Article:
Leadership Matters

Perspectives on the key issues impacting senior leaders and their organizations
September 25, 2020

The critical relationship between the chair and the CEO

The job of the chair is multifaceted, so it is hard to single out particular guidelines for success. However, the one element in every successful chair is an effective relationship with the CEO.

You will have already spent quality time with the CEO during the appointment process, well before deciding whether to take up the post. Your ongoing relationship must be based on mutual respect and trust, short of close friendship and yet not arm’s length.

You can make life less lonely at the top for the CEO by acting as a sounding board, mentor and advocate. The demands on today’s CEO are extraordinary. A relationship with the chair based on mutual trust and regular contact can make for a powerful partnership.

As the board chair, you are ideally placed to form a dispassionate view of the CEO’s performance, taking into account the views of fellow directors. Nothing about your relationship with the CEO need compromise your freedom to take action and remove the CEO if that is considered by the board to be in the best interests of the business and its shareholders. When the CEO departs, your continued presence in charge of the board reduces the level of trauma in the business. While the CEO is in place, you can play a helpful role in succession planning.

If your relationship with the CEO is flawed, whether too close or too combative, all other board functions are under threat. The implications for the company at large, beyond the board, can be serious.

But how to build and develop a good professional working relationship over time? The answer is through a clear understanding between the two of you concerning your respective roles and obligations. That understanding should be based on a number of guiding principles, as follows:

  • The two roles must be complementary, described in well-defined, terms. You are responsible for managing the business of the board while the CEO runs the business of the company.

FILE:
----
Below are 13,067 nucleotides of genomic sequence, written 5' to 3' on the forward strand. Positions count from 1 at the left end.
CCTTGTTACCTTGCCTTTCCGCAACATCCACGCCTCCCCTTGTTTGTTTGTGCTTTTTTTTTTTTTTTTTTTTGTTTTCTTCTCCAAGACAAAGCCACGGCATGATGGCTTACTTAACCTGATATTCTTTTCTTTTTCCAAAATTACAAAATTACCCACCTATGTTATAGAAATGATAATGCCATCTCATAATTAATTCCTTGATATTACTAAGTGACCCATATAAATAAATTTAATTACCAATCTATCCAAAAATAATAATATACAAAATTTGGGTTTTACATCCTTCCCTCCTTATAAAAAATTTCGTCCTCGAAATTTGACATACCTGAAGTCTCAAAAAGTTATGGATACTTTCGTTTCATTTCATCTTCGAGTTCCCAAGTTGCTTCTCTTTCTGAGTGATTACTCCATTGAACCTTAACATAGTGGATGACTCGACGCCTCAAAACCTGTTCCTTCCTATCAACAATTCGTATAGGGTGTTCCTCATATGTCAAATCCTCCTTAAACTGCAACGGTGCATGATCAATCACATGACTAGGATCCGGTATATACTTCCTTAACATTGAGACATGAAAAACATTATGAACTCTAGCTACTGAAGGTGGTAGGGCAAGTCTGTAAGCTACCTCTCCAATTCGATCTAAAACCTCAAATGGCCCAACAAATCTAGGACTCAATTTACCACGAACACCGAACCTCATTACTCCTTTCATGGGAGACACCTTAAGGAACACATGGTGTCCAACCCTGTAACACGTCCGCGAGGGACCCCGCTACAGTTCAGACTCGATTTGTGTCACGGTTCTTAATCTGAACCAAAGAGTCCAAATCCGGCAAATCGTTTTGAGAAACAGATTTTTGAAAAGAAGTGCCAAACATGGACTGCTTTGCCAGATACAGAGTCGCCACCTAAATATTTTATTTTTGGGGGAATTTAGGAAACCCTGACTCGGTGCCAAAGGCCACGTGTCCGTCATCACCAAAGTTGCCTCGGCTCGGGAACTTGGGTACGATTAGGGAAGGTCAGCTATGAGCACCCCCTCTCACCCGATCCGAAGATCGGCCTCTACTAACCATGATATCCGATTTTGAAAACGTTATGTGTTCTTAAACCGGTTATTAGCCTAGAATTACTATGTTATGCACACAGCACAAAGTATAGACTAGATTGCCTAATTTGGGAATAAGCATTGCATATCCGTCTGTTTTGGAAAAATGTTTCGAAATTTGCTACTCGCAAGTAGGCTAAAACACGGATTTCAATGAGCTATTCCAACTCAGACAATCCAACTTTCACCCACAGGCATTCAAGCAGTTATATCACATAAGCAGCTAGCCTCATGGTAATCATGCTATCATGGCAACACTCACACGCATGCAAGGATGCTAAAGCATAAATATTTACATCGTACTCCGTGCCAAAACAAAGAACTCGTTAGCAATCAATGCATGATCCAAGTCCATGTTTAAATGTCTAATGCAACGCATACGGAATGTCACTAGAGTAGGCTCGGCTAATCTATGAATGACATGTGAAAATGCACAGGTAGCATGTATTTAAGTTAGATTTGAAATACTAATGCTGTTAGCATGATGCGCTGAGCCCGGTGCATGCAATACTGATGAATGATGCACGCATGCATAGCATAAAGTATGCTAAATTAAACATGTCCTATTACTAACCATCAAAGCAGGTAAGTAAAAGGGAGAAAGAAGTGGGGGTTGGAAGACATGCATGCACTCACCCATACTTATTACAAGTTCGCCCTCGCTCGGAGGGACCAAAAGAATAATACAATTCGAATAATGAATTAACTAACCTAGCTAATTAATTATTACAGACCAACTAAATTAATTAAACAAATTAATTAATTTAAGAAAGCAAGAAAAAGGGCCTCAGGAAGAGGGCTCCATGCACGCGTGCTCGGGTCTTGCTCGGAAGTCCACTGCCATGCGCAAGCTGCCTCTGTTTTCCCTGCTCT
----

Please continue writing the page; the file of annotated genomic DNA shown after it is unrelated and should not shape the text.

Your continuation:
• You and the CEO must ensure that you are each appropriately informed of the other’s current areas of activities. How often you choose to meet is a personal matter, but the protocol, including frequency, should be clearly understood by both sides. Some communicate all the time, informally by text, others hold a weekly meeting. Most CEOs loathe a formal agenda for such meetings; an exchange of current points and questions is better.
  • You and the CEO must be seen to work closely together as a team. Your relationship is one of mutual trust.
  • The relationship must be frank and open, with problem areas being addressed early. It is vital that the CEO can share ideas and concerns with the chair. You should be prepared to act as a confidant, but it is a partnership in which you are the senior partner.
  • You should have direct access to senior staff as you deem necessary. Familiarise yourself with the marzipan layer – the executives who report up to the C-suite. Plan how you will go out and about to get to know the business on the ground. Methods include site visits, participation in occasional team meetings or informal dinners with groups of key players.
  • Decide whether to have an office on site and how often to be there. A physical presence of some kind is essential; absentee landlords are not appreciated.
  • You and the CEO must agree on your respective roles vis-à-vis major tasks and new initiatives.
  • You should have a shared vision for the long-term future of the group.
  • There should be agreement on the fundamental strategy for the group and for the accumulation and allocation of capital.
  • A shared approach to dealing with public affairs and employee relations should hold. It is vital to agree on principles and who does what. In normal times, the CEO would lead on both matters, drawing on the advice of the chair.
  • Encourage your CEO to provide views on your board directors and their contribution.
  • These guiding principles should only be modified by mutual agreement.

In my next blog I will explore how the chair manages the board.

This article is an extract from Becoming a non-executive chair, a guide for people who aspire to become chair of the board or are becoming a chair for the first time. It describes the steps to becoming a chair, what the role involves, and the personal characteristics needed to chair a board effectively.

If you would like to discuss any of the issues raised in this blog, please contact wdawkins@spencerstuart.com